Historically, the larger the storage ring, the higher the electron energy that can be stored. This gives access to brighter X-ray beams with an electromagnetic spectrum reaching higher energy/shorter wavelengths. The ESRF has beamlines that take advantage of the higher energy X-rays, for example to look deep inside metallic samples. We also make use of shorter wavelengths to study certain elements in the periodic table.

There are X-ray sources based on Compton backscattering that have spectral characteristic similar to the ones from the large facilities, but with lower X-ray flux/power.  "ThomX" is one such machine, which has just been funded and will be built in the next few years. We might expect that with more R&D, such a machine will improve its parameters, but it is hard at the moment to predict where their ultimate performances will stand.  One could imagine such a machine being installed in the space of "a couple of rooms" at a university or hospital.

Description of ThomX in English: http://hal.archives-ouvertes.fr/docs/00/44/82/78/PDF/ThomXCDRAV.pdf; Website: www.thomx.fr

What is the shortest X-ray wavelength/highest X-ray photon energy that ESRF can provide for experiments? Can this exceed 1 MeV? What brilliance is available for very hard X-rays?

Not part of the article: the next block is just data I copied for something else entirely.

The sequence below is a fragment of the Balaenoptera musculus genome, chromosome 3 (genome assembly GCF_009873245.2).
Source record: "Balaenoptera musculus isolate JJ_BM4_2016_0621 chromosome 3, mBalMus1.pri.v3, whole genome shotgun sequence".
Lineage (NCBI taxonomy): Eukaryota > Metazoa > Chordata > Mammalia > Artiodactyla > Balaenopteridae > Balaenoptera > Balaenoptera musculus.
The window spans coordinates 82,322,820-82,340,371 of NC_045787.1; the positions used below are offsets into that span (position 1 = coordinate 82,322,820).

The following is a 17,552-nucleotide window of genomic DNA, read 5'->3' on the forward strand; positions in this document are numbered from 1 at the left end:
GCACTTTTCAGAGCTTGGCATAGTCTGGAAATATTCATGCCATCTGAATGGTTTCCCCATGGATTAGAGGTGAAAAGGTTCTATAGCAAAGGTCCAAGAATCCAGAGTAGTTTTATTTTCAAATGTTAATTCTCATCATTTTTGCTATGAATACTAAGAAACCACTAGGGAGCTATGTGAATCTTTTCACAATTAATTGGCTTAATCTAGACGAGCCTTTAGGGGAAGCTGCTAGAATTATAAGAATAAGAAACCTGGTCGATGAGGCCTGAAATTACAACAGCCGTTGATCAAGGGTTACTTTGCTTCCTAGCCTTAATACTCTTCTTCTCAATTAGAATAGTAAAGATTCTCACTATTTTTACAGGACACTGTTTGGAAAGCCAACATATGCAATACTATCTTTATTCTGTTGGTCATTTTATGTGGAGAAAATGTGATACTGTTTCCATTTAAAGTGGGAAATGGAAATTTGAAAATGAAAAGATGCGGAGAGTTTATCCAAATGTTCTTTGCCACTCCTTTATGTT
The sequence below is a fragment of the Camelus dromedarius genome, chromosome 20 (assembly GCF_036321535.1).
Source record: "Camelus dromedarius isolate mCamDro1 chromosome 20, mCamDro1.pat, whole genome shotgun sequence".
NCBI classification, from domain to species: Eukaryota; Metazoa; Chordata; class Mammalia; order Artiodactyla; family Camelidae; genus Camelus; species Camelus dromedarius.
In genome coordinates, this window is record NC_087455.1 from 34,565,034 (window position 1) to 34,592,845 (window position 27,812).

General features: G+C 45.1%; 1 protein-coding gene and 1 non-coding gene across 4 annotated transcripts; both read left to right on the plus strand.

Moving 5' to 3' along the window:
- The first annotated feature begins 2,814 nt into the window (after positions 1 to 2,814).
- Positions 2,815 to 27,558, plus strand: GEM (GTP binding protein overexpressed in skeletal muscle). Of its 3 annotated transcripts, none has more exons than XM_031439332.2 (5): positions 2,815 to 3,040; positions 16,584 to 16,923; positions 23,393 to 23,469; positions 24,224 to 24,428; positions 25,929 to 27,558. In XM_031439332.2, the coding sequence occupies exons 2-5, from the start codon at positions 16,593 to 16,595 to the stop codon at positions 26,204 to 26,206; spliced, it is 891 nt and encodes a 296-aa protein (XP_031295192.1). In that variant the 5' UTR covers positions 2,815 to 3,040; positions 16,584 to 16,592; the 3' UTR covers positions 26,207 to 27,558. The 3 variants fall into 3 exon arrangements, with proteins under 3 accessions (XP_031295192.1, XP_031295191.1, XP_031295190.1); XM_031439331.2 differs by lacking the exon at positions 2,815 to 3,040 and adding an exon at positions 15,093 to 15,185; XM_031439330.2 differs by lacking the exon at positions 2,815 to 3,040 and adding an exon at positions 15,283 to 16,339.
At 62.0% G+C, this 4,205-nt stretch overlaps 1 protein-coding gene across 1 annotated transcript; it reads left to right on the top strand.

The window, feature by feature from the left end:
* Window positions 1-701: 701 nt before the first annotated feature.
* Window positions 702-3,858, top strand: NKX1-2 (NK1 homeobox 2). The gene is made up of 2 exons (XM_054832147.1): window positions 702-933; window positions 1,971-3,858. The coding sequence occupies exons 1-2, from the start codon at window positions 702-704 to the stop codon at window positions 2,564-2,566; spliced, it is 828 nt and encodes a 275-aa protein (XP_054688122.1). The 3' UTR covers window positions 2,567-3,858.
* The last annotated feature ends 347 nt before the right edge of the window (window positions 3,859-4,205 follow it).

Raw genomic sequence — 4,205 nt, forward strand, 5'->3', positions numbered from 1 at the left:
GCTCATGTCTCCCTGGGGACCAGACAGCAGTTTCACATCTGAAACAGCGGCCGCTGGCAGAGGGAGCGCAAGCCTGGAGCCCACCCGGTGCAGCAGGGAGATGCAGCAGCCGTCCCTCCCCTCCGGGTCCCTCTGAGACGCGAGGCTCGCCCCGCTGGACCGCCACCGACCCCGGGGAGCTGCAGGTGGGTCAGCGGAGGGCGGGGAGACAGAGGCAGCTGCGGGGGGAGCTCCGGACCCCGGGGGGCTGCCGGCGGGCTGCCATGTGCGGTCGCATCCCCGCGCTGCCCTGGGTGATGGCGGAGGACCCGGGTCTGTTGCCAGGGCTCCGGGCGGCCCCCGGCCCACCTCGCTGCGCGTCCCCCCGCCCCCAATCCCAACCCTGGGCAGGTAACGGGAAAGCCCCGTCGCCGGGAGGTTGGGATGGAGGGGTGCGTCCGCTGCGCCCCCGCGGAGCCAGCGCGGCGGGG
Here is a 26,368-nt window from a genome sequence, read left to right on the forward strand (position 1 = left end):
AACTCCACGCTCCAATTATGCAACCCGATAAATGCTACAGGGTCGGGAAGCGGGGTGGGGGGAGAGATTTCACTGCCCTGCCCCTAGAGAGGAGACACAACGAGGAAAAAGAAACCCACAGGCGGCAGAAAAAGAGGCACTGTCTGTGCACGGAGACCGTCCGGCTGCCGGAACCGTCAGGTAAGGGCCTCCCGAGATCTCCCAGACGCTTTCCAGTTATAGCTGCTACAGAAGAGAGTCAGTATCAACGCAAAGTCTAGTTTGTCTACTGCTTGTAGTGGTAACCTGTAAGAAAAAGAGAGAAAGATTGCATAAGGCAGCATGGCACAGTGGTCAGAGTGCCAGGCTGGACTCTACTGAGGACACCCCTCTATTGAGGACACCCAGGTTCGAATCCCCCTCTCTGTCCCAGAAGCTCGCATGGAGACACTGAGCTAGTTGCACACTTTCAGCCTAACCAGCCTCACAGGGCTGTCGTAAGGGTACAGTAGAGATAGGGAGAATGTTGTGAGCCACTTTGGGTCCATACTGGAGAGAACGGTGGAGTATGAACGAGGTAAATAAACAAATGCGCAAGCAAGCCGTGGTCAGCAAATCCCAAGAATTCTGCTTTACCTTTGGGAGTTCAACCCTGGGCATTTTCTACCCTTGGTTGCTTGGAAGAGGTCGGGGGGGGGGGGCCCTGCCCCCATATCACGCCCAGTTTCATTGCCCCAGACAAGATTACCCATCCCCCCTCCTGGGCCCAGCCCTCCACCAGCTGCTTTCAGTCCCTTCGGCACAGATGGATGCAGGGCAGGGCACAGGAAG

The majority of our beamlines are optimised for X-rays below 50 KeV. A few routinely use higher energies to gain greater penetration depth, for example in metal samples. Beamline ID15 routinely offers the highest energies, which, for diffraction experiments, are about 400 KeV (8x1011 phs/sec/mrad2/0.1%BW/200 mA). For direct beam experiments such as detector tests we can reach 950 keV (2x107 phs/sec/mrad2/0.1%BW/200 mA).

Further details about ID15 can be found on the beamline home page ID15 - High Energy Diffraction and Scattering Beamlines.

Why does the electron beam become defocussed in one direction when it passes through a quadrupole focussing magnet?

A quadrupole magnet acts as a lens that focusses the beam in one direction and defocusses it in the other. Maxwell's equations tell us that the divergence of the magnetic field must be zero. At the centre of the quadrupole the field is zero, and changes when you move away from the centre. But due to the divergence condition, if the field increases in one direction, it must decrease in the other. The focussing or defocussing comes from this linear variation of the magnetic field (see the Lorentz force equation). So the net effect is that if the quadrupole focuses in one direction, it must defocus in the other. This is different to light optics where the lens focusses (or defocusses) in both directions.